Thursday, March 31, 2011

A weekend of romance

What are you doing this weekend? Just in case you're thinking of planning your honeymoon, or even if you just want to get new ideas about travel or participate in a discussion about travel, we'd like to invite you to join us at the Peninsula Manila this weekend for the Weddings at the Peninsula bridal fair on April 2 and 3.

Travelife Magazine will have a booth at the Peninsula ballroom this weekend to talk travel with prospective brides and grooms. Do come and visit us if you're at the bridal fair.


At the same time, Travelife Magazine publisher Christine Cunanan will be the speaker at the bridal fair at 330 pm (please note time change from original 2 pm schedule) on April 2, Saturday. In line with the launch of Travelife Honeymoons, a new department of Travelife Magazine that will be helping couples plan that all-important trip, she will be talking about how to plan the perfect honeymoon and discussing some of the most romantic destinations in the world. This will be held at the Peninsula's Conservatory (again, please note change from ballroom to the Conservatory on the mezzanine floor) and entrance is complimentary. Just identify yourself as a Travelife reader.

We hope you can join us for a relaxing afternoon of travel talk with the Philippines' leading travel and lifestyle magazine.

Travelife Magazine
at the Peninsula Bridal Fair

Publisher Christine Cunanan
talks about the romance in travel
and traveling with romance,
including planning the perfect honeymoon
and some of the most romantic destinations
in the world.

Saturday, April 2
33o pm at the Peninsula Conservatory (M Floor)
Entrance is complimentary

Interested in the Travelife Turkey Tours
for May 2011?
Click here to watch an interview on ANC
with Christine Cunanan,
Travelife Magazine Publisher
Angel Aquino in Bora
for Travelife Magazine
Catch her in our upcoming April-May issue
on sale from April 15.


Wednesday, March 30, 2011

Last night's Fever

When my college philosophy teacher gave a lecture on the Latin term "Carpe Diem," I was certainly sitting at the front of the class and paying attention. Carpe Diem means to "seize the day," and it was popularized by the movie "Dead Poets' Society." At least that's how I feel, thinking about my life and my rather crazy schedule over the past years. I've been on a plane, train or car practically every week since I can remember; and when I'm actually in Manila, I'm either working ferociously or attending a whole string of events. Or on BBM.

The last two weeks are just one example of my crazy schedule, although these have just been deliriously busy even by Travelife standards. I started the last two weeks in Hokkaido, survived the Tokyo earthquake, partied in Manila, lunched in Singapore, spent six hours in Bali and six days on a ship that docked in Malaysia for an afternoon, cooked a wagyu steak dinner one night in Manila; then at 7 am the next morning I was off to Batangas for two days, and then to Cebu for three. And the weekend was spent in another country. I finally returned yesterday afternoon, but just for a few days as it's Sri Lanka from next Monday.

Anyway, yesterday, after leaving the airport, I stopped off at home long enough to change clothes. Then it was straight to work for some serious overtime to close Travelife Magazine's April-May issue (a beautiful summer issue that will be on newsstands on April 15, with Angel Aquino on location in Boracay) before heading out for an evening of partying for the opening of Fever at the Sofitel, Manila's newest hotspot.


Yesterday I'd woken up at 4 AM to make it to the airport on time for my flight to Manila, so for once I was actually feeling fatigue and was ready to hit the sack by 10 AM. But I just couldn't resist saying hello to friends and checking out what's great about Fever. Fever, by the way, is the latest project of Tim Yap and his friends, who are also behind Opus, Republiq and other party places all over the country. (We've just returned at 1 AM from Opus tonight, by the way, and it was very lively for a Wednesday evening)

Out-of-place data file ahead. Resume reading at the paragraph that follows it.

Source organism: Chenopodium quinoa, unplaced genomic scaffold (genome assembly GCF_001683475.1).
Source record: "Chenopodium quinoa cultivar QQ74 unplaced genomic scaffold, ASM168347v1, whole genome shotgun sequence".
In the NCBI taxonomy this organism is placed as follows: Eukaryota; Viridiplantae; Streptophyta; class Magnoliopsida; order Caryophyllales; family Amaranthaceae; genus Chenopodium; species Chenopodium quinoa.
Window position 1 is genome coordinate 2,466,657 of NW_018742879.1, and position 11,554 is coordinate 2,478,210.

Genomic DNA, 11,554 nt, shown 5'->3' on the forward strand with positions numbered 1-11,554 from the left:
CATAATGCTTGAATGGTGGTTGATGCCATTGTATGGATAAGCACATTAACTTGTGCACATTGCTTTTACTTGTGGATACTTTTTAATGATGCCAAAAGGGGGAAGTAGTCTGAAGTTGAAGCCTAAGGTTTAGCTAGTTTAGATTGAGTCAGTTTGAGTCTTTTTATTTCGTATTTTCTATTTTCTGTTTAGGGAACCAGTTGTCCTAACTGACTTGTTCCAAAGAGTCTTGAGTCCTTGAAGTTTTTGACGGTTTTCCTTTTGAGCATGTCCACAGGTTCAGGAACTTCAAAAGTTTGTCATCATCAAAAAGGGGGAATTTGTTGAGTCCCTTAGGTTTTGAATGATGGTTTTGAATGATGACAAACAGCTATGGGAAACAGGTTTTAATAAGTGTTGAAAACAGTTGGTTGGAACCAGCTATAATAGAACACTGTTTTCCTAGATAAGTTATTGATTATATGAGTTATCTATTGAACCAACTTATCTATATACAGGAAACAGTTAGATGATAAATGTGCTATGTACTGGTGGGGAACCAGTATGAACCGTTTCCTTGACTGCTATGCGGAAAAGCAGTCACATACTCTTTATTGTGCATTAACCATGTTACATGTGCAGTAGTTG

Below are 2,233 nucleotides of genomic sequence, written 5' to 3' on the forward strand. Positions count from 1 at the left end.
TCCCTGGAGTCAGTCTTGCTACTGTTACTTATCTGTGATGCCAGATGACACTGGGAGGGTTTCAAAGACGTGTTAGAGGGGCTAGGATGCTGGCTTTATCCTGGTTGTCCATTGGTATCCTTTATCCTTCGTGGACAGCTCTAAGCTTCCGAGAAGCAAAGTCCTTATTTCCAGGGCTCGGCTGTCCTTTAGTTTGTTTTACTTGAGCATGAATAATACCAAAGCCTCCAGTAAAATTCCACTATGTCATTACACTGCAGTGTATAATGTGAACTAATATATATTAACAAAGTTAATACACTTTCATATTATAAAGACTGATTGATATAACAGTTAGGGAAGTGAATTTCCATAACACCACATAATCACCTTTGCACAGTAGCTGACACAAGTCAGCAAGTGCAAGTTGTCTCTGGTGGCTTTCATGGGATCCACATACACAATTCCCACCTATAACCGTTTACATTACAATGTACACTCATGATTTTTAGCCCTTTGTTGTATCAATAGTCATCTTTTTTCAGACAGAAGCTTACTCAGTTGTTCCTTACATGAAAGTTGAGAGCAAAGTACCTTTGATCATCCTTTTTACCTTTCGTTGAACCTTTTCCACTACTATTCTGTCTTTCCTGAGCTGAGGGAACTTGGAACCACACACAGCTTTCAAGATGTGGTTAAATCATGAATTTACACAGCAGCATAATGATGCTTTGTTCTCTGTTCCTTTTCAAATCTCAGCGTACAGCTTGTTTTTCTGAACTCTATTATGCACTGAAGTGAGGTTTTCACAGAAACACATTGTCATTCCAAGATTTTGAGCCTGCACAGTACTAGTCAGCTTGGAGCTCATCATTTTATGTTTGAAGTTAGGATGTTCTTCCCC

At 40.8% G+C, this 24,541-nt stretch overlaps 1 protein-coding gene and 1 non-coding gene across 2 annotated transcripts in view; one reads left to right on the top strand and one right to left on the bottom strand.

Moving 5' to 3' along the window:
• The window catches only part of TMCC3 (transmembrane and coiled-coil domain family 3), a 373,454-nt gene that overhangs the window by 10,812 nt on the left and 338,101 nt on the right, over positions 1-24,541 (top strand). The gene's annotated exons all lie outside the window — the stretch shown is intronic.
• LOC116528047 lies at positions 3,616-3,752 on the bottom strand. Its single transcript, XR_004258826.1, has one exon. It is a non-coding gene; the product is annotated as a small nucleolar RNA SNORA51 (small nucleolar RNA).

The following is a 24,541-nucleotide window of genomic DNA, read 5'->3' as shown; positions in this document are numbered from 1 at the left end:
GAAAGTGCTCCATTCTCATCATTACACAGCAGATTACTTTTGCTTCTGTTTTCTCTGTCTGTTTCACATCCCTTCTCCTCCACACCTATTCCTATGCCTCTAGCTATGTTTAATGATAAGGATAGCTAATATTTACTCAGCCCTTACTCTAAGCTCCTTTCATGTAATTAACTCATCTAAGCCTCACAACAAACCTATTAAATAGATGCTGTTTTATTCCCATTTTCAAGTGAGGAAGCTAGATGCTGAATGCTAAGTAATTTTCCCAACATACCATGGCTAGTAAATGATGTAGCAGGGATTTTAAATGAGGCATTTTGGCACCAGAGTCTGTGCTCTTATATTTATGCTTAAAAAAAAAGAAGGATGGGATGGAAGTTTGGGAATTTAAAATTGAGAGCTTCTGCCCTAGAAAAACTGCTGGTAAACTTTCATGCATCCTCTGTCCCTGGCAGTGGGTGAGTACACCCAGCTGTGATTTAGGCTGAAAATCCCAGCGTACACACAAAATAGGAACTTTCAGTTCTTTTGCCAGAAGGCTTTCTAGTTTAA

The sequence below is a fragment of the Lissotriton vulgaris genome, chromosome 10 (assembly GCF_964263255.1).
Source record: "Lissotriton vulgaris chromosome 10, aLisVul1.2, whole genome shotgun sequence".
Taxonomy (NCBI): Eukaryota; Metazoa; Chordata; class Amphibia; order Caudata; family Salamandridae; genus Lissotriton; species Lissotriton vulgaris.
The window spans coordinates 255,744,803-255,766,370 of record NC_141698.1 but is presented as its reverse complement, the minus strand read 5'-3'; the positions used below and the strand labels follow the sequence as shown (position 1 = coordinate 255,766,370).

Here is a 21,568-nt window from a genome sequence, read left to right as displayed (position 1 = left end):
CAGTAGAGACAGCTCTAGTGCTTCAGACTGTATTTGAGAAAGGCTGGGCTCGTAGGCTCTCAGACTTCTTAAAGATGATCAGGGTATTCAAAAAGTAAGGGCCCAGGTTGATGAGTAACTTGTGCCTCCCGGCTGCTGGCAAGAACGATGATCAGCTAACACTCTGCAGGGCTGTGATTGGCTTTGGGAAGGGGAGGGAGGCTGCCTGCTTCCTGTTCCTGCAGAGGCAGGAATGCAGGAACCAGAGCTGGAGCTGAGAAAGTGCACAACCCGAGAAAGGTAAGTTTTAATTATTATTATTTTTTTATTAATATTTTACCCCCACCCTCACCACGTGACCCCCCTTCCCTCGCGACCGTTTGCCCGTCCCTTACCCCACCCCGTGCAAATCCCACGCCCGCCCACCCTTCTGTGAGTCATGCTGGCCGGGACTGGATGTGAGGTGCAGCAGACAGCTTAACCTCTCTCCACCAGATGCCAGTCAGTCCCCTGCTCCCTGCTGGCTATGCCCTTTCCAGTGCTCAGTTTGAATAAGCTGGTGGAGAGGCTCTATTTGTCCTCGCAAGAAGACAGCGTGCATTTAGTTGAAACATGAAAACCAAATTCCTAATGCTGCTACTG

Befittingly, Fever was draped in red and it was certainly the color of the night. Venue launches are pretty standard events for us and we've seen quite a number by now. But perhaps what was most interesting about Fever's launch party was that they had pole dancers as entertainment. I'd never actually seen one before except on stage in the musical Rent, and it was quite fascinating to watch all that action around a pole.

I left pretty early with the party still in full swing, though, as it had been a long day and the rest of the week was just jampacked with work and events that I needed to save my energy for.

Tonight, however, I found myself at another club. A group of friends had organized a sayonara dinner at Opus and we'd had a very late start. I'd rushed in from a meeting so I was last to arrive as usual, and at 9 pm we were still deciding what to eat. Being basically a creature of habit, I ordered what I always eat at Opus: a bowl of soup, the short ribs for the main course, and the strawberry pavlova for dessert to share with my friend B.


As always, we had lots of interesting conversation, and lots of it based on travel. One couple had just returned from the Maldives, another was on their way to New York, and still another was thinking of going to Osaka for Holy Week. One couple who I would have thought had traveled the world the most said they actually preferred to avoid exotic places and to just focus on the same old destinations each time.

"If I had to go to a new place each time, it wouldn't be a holiday," the wife said. And the husband added: "And I hate packing and unpacking in different hotels."

Of course each person has his or her own Travelife and travel style. But after this couple had so clearly stated their preference for the unexotic, I just had to chime in that in the next issue of Travelife Magazine, I'd asked our contributors about the most exotic destination they'd been to and how long it had taken them to get there. Everyone's answers had been interesting and intriguing, and some of the responses had been so Travelife in feel that you'd think I'd written them myself.